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Bud Foutz, shown advising Alconbury cross country runners in October, has an overseas market for his Native American-themed novels.

Bud Foutz, shown advising Alconbury cross country runners in October, has an overseas market for his Native American-themed novels. (Rusty Bryan / S&S)

With his second novel rolling off the presses, DODDS-Europe educator, coach and author Bud Foutz of Alconbury High School in England just keeps getting better.

Foutz’s first novel about American Indian life, 2005’s “Tatanka — Valley of the Bear,” drew comparisons from the German Book Office in New York to the winner of the 1991 Best Picture Oscar winner, “Dances with Wolves.” The film also dealt with the Lakota people Foutz has chronicled in his first two books. The author is well-versed in the Indian culture — he was born on the Navajo reservation in New Mexico.

Foutz’s second novel, “Tatanka — Return of the Horses,” was released in September and is a prequel to the first book. It describes the events and tragedies in the life of early 19th-century Lakota warrior Tatanka Najin (Standing Bull) that led him to his near-solitary life depicted in “Valley of the Bear.” The novels’ main character, Tatanka, is the son of a Lakota mother and a Scottish trader. Tatanka becomes regarded as a mystical “Spirit Walker” by his mother’s people.

Praise for the new book is rolling in.

“I just got a postcard from a bookseller,” Foutz’s editor, Carolin Boettler, said in a recent e-mail to the author, “… saying ‘Tatanka – Return of the Horses’ is the most beautiful adventure since ‘The Leatherstocking Tales.’ Period.”

“The story teller is back!” exulted the review section of the Web site Amazon.de when Foutz’s second book appeared. “The authenticity and atmosphere are equal to the previous one.”

Whether Foutz will attain James Fenimore Cooper status when he finishes his third Tatanka novel, currently in progress, is anyone’s guess. But he clearly has the backing of his German publisher, Thienemann, which contracted him to write the trilogy.

Astoundingly, what Foutz doesn’t have is an English-language publisher. Even though he writes in English, the adventures of Tatanka are available only in German, Spanish and Korean. That his book appears in even those languages approaches the miraculous.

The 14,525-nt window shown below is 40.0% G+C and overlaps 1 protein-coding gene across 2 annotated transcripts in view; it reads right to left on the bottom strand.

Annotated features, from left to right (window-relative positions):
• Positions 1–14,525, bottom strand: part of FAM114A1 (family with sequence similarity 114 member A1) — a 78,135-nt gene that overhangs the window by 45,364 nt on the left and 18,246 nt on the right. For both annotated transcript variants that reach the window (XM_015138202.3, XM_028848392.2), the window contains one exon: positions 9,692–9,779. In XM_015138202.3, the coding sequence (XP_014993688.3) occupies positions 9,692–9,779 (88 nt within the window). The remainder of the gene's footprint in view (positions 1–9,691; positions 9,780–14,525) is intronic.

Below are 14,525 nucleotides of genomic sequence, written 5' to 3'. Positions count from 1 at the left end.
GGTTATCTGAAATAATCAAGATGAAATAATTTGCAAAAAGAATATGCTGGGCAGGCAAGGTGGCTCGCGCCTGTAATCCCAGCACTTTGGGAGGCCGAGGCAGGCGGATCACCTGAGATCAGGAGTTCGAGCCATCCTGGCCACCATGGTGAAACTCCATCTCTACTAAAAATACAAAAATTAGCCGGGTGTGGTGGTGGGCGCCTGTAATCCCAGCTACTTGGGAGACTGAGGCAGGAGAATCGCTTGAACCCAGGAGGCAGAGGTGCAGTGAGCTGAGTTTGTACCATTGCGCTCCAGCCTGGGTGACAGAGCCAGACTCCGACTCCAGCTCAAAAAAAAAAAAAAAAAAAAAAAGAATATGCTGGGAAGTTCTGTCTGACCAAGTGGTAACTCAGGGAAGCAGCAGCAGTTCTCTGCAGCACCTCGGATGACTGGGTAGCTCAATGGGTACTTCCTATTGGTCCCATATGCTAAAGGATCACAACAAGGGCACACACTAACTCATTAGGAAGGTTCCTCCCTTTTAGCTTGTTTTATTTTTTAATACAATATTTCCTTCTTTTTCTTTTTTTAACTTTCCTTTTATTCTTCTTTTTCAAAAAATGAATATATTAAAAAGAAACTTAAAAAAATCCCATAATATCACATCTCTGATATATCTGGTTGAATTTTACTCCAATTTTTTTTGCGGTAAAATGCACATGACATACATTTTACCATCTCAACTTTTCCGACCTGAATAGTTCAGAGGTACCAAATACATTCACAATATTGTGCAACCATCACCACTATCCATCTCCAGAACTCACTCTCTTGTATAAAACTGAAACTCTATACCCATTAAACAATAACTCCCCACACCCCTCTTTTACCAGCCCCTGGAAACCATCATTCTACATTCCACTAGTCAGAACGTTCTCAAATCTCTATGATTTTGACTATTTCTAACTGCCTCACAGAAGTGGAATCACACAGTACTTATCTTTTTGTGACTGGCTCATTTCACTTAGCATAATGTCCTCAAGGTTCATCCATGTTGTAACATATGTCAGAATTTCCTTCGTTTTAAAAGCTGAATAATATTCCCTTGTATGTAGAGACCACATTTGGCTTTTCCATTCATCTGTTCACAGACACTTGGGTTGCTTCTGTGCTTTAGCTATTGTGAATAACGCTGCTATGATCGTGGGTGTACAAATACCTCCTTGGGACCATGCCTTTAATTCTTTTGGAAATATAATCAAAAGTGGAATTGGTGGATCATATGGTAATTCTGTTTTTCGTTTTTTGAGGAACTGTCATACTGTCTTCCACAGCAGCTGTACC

“When I finished the first book, I couldn’t get a literary agent in the States to take it on,” said Foutz, formerly of the DODDS-Europe Outdoor Adventures team in Berchtesgaden, Germany, and currently the Alconbury cross country coach. “I took it around to a book fair in Leipzig (Germany) and handed out chapters to all the publishers there. I got quite a few ‘Nein, dankes,’ but [Boettler] read three chapters and asked me to send her a manuscript.”

Thienemann published “Valley of the Bear” 11 months later. Of the 10,000 copies of the book printed, 8,000 have sold so far, according to the publisher. About 1,500 copies of “Tatanka — Return of the Horses” have been sold.

To Foutz, the characters are just as important as the storytelling.

“The characters tell the story themselves,” he said. “I don’t have much control over them. I keep writing because I want to find out what happens.”

In addition to the third volume of his Tatanka trilogy, Foutz is planning a novel about abuse at government-run reservation boarding schools before World War II. His central character, based on a historical figure, is a Navajo Medal of Honor recipient who rises above his mistreatment.

And there are apt to be more tales.

“I plan to keep writing,” he chuckled. “It keeps me out of trouble.”


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